Ho Chi Minh City is offering salaries of up to VND150 million (around US$7,000) a month to draw high-caliber thinkers into the city's science and technology parks.
The municipal administration has issued a New Year's resolution announcing their desire to attract quality staff for the Hi-tech Park in District 9, the Agricultural Hi-tech Park in District 1, the Institute for Computational Science and Technology and the HCMC Biotechnology Center in District 12.
They are offering a monthly income well beyond the average per capita income of $1,890, and many times above the minimum monthly wage of VND2.42-VND3.1 million ($114-146). The per capita income of HCMC was $5,131 in 2013.
The offer, which will draw on the city’s budget, is open to local experts or Vietnamese nationals living overseas who hold doctoral degrees in the relevant areas and have published research in international journals.
Candidates who hold a bachelor's/engineering or master's degree must demonstrate significant experience in their field.
In addition, the candidates must have at least five years of experience conducting research on an international level or teaching at relevant universities or research centers and participating in science and technology projects at the national level.
Nguyen Quoc Binh, deputy director of the HCMC Biotechnology Center, helped found the center after leaving his job in Canada ten years ago.
Binh believes the new wage has the potential to draw overseas experts to Vietnam.
“A professor working in South Korea is paid an average of $60,000-70,000 a year, so they'll only come to Vietnam if they can make $5,000-7,000 a month.”
Binh said he decided to come back to Vietnam to give back rather than make money, but the money still matters.
“My salary is now VND21 million ($1,000) a month. My counterparts abroad would hardly consider coming here to work for that kind of money.”
Dang Luong Mo, a well-regarded electronics researcher with more than ten patents and 300 projects under his belt, left Japan for Vietnam in 2003.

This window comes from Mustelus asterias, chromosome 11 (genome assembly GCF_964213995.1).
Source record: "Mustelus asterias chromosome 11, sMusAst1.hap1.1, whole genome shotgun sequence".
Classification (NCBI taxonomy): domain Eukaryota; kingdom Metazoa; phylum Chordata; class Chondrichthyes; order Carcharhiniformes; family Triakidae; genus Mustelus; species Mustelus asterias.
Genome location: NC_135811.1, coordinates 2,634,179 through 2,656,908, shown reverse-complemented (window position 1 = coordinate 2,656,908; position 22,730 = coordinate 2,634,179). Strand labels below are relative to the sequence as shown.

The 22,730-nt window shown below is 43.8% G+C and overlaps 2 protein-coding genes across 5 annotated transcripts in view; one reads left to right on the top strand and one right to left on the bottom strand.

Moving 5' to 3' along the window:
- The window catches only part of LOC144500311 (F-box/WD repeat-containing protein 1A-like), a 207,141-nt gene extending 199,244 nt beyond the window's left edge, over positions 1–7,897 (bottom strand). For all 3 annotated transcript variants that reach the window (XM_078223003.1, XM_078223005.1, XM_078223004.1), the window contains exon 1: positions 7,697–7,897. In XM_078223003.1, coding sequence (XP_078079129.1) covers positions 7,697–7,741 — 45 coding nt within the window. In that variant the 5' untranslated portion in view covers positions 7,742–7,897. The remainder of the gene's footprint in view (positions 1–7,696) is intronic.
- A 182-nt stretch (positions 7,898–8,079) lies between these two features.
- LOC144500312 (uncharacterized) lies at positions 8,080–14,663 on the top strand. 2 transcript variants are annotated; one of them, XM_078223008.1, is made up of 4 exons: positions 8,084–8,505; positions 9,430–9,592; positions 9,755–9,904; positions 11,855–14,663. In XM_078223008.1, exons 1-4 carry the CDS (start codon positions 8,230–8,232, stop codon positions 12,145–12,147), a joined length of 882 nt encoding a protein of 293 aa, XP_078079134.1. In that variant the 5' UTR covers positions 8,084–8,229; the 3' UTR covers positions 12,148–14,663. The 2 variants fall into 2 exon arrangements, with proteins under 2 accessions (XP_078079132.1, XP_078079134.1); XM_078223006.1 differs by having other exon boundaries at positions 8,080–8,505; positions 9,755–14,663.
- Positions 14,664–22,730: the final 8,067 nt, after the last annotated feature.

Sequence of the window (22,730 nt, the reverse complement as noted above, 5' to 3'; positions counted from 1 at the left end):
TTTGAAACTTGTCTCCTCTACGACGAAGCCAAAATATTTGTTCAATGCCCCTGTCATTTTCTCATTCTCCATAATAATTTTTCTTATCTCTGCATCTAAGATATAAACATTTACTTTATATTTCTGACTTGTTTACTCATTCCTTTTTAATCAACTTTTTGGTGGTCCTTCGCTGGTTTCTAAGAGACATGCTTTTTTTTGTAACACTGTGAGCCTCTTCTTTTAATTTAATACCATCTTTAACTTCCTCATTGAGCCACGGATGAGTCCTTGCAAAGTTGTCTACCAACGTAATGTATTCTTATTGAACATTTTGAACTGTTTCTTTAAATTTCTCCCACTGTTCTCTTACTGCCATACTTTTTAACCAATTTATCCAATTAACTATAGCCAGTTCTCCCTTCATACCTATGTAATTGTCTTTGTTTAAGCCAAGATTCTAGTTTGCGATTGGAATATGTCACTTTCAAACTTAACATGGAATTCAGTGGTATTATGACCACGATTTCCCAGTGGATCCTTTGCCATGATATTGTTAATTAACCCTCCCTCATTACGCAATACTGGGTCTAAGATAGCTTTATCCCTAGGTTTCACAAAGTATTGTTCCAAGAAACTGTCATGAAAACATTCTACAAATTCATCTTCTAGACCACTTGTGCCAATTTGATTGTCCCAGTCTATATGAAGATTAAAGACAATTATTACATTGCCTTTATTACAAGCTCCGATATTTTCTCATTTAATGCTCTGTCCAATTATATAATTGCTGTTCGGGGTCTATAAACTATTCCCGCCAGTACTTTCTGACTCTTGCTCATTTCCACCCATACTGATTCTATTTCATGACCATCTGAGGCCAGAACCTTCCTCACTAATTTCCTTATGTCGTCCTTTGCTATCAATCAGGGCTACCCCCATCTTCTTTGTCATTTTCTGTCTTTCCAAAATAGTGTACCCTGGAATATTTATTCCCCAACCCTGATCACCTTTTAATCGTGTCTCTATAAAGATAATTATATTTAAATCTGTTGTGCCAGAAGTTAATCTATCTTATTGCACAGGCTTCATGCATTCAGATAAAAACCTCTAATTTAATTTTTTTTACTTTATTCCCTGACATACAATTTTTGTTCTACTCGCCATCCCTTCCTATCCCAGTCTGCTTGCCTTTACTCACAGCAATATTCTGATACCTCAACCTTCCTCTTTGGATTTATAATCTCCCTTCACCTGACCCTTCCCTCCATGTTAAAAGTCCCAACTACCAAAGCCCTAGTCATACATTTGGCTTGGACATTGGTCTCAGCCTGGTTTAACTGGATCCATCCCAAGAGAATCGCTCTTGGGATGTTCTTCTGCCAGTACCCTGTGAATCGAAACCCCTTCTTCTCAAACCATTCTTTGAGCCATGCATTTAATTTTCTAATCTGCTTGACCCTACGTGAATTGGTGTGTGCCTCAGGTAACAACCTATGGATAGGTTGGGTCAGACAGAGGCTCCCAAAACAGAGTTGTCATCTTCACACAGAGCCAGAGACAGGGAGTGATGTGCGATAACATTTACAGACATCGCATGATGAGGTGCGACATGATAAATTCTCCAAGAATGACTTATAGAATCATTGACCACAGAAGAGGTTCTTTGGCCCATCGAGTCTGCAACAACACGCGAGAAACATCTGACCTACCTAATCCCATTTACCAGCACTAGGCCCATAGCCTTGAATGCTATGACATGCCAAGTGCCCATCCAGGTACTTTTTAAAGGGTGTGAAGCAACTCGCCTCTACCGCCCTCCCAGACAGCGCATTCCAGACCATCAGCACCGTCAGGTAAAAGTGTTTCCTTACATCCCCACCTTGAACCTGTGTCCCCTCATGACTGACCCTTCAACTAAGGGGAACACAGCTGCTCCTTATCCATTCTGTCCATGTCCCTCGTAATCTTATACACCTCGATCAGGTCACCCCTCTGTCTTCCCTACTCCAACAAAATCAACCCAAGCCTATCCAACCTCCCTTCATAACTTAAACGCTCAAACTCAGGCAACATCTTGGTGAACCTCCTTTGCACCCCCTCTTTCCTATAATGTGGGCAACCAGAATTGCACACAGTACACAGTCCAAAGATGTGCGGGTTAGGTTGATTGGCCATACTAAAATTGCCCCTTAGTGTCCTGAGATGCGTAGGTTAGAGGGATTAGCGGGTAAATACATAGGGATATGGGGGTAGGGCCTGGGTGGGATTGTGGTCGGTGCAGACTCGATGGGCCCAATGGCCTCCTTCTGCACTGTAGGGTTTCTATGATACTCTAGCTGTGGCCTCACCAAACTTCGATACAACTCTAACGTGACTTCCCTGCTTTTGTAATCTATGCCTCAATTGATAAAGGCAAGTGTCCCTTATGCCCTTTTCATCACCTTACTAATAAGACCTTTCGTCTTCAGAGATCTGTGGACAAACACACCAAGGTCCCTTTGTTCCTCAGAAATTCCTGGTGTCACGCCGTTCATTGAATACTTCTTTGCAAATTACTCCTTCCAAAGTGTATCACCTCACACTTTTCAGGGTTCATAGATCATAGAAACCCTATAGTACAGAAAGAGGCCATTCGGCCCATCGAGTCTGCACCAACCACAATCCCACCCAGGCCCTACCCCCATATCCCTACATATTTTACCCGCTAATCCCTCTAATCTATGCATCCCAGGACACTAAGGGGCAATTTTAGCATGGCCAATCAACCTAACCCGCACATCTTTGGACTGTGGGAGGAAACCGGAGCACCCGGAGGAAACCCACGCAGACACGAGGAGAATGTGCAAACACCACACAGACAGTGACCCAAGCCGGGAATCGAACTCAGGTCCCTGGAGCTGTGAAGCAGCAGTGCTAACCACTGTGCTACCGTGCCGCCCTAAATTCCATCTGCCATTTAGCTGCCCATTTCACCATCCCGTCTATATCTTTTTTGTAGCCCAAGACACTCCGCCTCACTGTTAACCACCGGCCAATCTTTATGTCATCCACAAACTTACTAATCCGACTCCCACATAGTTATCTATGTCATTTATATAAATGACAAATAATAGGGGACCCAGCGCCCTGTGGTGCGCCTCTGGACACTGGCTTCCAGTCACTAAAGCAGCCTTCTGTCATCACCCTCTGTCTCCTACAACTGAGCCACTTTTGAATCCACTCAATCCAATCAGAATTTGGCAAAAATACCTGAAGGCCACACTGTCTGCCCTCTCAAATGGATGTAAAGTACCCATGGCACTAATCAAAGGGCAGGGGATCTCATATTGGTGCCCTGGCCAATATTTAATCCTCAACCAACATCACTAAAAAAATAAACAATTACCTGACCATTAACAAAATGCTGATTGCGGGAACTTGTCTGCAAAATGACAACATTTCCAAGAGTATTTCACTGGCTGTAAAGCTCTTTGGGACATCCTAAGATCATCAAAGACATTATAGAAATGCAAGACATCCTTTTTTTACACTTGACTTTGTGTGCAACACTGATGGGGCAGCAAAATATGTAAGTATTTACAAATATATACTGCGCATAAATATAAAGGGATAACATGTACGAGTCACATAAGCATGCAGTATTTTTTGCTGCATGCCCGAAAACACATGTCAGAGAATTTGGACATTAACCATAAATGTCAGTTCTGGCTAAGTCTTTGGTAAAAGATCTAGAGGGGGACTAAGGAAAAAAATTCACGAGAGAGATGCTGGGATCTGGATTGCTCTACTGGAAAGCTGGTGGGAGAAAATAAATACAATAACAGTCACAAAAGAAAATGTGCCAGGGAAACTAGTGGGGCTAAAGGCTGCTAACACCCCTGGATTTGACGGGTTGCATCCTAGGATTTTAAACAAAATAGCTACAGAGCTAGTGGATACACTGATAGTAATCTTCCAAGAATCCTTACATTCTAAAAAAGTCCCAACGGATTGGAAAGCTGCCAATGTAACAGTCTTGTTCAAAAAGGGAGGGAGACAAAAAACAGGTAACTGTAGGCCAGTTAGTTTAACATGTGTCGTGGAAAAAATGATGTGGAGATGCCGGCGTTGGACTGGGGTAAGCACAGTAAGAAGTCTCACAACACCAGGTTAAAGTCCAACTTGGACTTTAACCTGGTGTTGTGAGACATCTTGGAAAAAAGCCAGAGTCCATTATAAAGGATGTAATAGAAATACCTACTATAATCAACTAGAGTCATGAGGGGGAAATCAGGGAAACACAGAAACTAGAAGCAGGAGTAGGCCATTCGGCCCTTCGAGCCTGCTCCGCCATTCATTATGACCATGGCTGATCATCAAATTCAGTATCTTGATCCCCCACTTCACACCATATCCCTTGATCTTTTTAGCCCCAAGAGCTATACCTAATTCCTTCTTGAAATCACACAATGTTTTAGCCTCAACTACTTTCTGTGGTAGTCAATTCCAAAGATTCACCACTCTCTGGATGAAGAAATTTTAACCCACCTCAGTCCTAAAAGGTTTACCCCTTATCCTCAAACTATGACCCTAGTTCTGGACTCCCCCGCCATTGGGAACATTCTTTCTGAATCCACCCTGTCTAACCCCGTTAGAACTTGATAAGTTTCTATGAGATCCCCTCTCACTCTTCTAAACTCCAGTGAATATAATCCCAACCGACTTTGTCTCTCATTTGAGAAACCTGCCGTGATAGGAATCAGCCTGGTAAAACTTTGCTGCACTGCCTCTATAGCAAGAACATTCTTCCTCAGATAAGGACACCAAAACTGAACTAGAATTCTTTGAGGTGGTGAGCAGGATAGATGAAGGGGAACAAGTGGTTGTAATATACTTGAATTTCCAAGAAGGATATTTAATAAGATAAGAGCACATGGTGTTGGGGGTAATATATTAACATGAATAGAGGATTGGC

He received the news with great enthusiasm.
“It’s amazing,” Mo said.
“For an overseas Vietnamese, the offer is quite interesting if we factor in the low cost of living.”
Le Manh Ha, HCMC's vice mayor, said the new pay package was designed to attract top minds to the city and create breakthroughs in science and technology.
Ha said the scientists will be given specific tasks and projects so that the budget will not go to waste.
“There's no limit to what the city is willing to spend on developing its science and technology sector. But the question is how to find the right experts and convince them to stay.”
He said the city will try to create an ideal environment for these experts and shield them from administrative tasks such as regular meetings.
“If we put specialists into an environment that requires them to attend daily meetings, they won’t work and even if they do, they won’t be able to be creative. Then their talents will fade and we will gain nothing.”
Ha said the city will provide them with the best facilities possible.
The recruitment of the experts will require city government approval, but their training and research will be independent and their work will be protected by intellectual property rights, he said.
Projects that can bring commercial benefits to the city will receive sponsorship, the vice mayor said.
Since late last year, the Vietnamese government has also rolled out a range of incentives to attract overseas Vietnamese and talented foreign scientists and technicians.
On November 10, the Vietnamese government began offering overseas Vietnamese and foreign professionals in the field of science and technology (as well as their family members) two-year temporary resident cards.
Rather than entering the agencies at the lowest-level of seniority (and corresponding remuneration) Vietnamese and foreign professionals will be assigned managerial titles at scientific and technology agencies and paid “negotiated salaries,” a pertinent government decree said.
Foreign talents will also receive support in obtaining work permits through simplified procedures while their spouses and children will be assisted in seeking out jobs and schools.
In 2004, Vietnam issued a resolution aimed at drawing overseas Vietnamese home to support development in every sector.
The resolution succeeded in pulling in remittances and investment from overseas Vietnamese, but failed to woo academics back to the country.
Those who do return often leave again, after complaining that their work has been hindered by red tape, excessive administrative oversight, and poor working conditions.
At home, analysts blame rigid hierarchies at government agencies and institutions for discouraging and demoralizing high-caliber graduates.
According to the State Committee for Overseas Vietnamese, of the 4.5 million Vietnamese living around the world, 400,000 have a bachelor's degree or higher.
However only roughly 1,000 have returned to Vietnam to work.